The struggling New England grocery chain is cutting 4 percent of its workforce.
Supervalu Inc.'s New England grocery chain, Shaw's, is laying off an estimated 700 employees, or 4 percent of its workforce, the latest round of job cuts for the embattled Eden Prairie-based parent company.
Shaw's on Friday announced the cuts, which are spread across its 169 stores in five New England states. The layoffs will affect a mix of full-time and part-time employees, though Shaw's declined to be more specific.
Shaw's employs 17,000 and is one of the biggest grocery chains in the Boston market. It's also one of the largest of Supervalu's 11 chains, though one that has particularly struggled in recent years.
"Any time this type of news comes, it's no good. But on the whole we're not surprised given the condition of [Supervalu], the competition in this area and the economic times we are living in," said Peter Derouen, a spokesman for United Food and Commercial Workers Local 791.
About 260 of the local's workers in Massachusetts and Rhode Island will lose their jobs. They're all part-timers with less than one year of experience, Derouen said.
Shaw's President Mike Stigers said in a news release that the layoff is "unfortunately the necessary step for us to take to help improve our business, reduce expenses and reinvest in more customer-facing initiatives."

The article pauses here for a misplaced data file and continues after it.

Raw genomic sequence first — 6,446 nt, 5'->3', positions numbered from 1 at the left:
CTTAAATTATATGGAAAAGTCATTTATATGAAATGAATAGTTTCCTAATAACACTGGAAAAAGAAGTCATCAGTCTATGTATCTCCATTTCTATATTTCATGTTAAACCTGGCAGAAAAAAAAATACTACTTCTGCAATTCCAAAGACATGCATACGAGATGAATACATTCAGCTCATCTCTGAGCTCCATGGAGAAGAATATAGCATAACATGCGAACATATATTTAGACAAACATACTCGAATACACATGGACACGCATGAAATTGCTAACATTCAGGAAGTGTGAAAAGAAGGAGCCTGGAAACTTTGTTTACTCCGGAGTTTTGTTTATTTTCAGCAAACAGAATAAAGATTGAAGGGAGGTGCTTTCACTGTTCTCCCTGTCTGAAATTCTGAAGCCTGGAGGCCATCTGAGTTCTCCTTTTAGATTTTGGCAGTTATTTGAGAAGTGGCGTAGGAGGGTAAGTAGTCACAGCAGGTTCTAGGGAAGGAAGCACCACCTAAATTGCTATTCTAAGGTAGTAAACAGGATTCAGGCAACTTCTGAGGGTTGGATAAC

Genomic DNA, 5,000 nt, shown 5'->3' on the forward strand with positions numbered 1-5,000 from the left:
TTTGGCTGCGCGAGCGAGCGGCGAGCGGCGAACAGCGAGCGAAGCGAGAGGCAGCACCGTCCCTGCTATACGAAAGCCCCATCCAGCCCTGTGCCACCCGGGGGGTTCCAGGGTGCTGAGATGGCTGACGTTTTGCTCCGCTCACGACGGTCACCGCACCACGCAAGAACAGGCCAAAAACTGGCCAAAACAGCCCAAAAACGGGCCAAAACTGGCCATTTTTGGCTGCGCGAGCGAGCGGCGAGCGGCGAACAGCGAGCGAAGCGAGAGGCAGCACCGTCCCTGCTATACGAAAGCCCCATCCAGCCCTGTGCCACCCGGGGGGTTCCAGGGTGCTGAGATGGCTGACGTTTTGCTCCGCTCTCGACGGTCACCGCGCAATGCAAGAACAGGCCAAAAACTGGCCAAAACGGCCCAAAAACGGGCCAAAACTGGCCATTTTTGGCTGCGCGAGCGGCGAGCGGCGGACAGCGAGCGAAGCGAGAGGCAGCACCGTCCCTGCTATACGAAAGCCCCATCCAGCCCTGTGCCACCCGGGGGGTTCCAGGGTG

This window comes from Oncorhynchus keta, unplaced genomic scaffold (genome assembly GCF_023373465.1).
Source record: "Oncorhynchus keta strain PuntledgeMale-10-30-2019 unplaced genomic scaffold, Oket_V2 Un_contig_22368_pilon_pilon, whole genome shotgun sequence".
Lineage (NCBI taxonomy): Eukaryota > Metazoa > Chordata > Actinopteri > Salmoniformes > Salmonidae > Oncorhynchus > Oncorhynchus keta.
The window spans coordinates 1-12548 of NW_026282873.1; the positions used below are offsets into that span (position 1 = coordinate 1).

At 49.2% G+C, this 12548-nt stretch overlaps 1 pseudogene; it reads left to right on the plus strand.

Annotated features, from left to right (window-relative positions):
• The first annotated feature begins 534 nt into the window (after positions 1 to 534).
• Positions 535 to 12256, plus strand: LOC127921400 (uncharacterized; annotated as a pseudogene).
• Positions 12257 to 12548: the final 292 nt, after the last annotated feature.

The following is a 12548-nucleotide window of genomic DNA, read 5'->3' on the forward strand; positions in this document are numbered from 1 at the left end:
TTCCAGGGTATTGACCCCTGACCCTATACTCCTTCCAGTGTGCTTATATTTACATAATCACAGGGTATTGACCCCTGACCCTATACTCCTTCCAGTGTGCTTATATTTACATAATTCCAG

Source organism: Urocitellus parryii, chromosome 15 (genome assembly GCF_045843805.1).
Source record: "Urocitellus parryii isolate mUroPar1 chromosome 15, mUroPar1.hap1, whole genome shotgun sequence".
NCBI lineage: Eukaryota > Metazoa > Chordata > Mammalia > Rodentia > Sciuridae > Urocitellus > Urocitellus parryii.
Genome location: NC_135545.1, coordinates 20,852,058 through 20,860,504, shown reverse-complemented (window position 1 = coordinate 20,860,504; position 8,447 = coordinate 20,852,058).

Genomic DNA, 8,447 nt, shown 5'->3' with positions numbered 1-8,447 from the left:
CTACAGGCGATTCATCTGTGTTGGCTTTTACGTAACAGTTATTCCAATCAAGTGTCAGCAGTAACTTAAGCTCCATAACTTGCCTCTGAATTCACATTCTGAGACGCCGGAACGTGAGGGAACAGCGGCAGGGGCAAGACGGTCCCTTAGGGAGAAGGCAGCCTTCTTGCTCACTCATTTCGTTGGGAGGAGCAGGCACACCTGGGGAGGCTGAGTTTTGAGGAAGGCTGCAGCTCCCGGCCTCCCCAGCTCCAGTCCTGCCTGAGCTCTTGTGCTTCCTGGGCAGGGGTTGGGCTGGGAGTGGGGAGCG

Supervalu, suffering from years of falling sales and a sharp decline in its stock, put itself up for sale last summer, as a whole or in pieces. While analysts have forecast a piecemeal sale, reports have surfaced that Cerberus Capital Management is putting together a bid for the entire company.
Supervalu, which also owns the Twin Cities' largest grocer, Cub Foods, has had layoffs at its corporate and store levels since early 2011. In June, it announced it was cutting up to 2,500, or 13 percent of the workforce, at its Albertsons outlets in Southern California and Nevada. Albertsons is its largest chain.
Supervalu also cut at least 200 jobs at its corporate offices in Eden Prairie this year, and last year laid off 200 part-time employees at Cub and 900 at its Acme chain in the Philadelphia area.
The company announced in September that it is closing 60 stores nationwide, cuts that did not affect Cub.
Mike Hughlett • 612-673-7003